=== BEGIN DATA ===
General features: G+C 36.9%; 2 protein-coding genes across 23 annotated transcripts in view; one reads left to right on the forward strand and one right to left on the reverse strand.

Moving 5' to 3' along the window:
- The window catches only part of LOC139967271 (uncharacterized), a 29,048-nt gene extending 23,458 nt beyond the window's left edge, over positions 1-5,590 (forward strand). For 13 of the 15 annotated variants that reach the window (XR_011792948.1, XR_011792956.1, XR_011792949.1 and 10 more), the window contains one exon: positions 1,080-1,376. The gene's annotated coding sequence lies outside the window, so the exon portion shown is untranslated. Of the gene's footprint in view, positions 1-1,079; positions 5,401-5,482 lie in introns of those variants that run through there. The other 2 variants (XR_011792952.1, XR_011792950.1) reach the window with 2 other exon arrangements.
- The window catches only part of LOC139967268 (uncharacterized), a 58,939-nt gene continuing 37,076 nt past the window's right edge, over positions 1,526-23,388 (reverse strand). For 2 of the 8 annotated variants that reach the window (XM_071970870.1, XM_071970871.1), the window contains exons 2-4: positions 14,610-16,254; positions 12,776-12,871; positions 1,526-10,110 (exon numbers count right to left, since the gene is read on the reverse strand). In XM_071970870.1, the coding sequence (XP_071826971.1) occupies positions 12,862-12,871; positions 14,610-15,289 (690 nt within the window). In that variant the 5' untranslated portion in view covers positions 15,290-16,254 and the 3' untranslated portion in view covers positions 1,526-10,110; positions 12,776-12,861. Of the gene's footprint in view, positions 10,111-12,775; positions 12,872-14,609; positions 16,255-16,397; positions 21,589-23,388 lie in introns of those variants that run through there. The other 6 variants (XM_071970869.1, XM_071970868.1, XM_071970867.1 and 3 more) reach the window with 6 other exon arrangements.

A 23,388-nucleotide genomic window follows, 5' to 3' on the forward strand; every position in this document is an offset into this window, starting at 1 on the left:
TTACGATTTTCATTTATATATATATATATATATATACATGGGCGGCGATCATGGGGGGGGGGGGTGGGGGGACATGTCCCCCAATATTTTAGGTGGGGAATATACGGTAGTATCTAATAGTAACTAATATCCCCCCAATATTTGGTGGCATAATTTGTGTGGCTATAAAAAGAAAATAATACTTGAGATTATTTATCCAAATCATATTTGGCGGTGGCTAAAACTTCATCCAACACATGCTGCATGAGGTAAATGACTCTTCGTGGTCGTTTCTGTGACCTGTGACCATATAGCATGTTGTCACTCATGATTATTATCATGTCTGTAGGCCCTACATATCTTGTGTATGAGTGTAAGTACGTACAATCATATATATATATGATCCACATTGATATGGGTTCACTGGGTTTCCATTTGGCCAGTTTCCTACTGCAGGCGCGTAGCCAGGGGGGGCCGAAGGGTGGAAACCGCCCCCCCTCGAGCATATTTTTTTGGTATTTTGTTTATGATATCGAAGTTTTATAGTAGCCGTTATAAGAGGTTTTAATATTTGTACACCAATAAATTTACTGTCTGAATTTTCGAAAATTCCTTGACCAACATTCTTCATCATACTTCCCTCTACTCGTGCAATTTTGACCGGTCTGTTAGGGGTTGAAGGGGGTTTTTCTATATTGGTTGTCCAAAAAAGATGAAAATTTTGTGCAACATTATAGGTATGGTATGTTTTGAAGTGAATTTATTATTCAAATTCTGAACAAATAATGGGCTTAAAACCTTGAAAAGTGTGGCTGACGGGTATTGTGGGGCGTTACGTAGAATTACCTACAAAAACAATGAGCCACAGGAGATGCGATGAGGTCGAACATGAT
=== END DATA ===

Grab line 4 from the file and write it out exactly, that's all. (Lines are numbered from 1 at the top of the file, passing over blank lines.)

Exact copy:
- The window catches only part of LOC139967268 (uncharacterized), a 58,939-nt gene continuing 37,076 nt past the window's right edge, over positions 1,526-23,388 (reverse strand). For 2 of the 8 annotated variants that reach the window (XM_071970870.1, XM_071970871.1), the window contains exons 2-4: positions 14,610-16,254; positions 12,776-12,871; positions 1,526-10,110 (exon numbers count right to left, since the gene is read on the reverse strand). In XM_071970870.1, the coding sequence (XP_071826971.1) occupies positions 12,862-12,871; positions 14,610-15,289 (690 nt within the window). In that variant the 5' untranslated portion in view covers positions 15,290-16,254 and the 3' untranslated portion in view covers positions 1,526-10,110; positions 12,776-12,861. Of the gene's footprint in view, positions 10,111-12,775; positions 12,872-14,609; positions 16,255-16,397; positions 21,589-23,388 lie in introns of those variants that run through there. The other 6 variants (XM_071970869.1, XM_071970868.1, XM_071970867.1 and 3 more) reach the window with 6 other exon arrangements.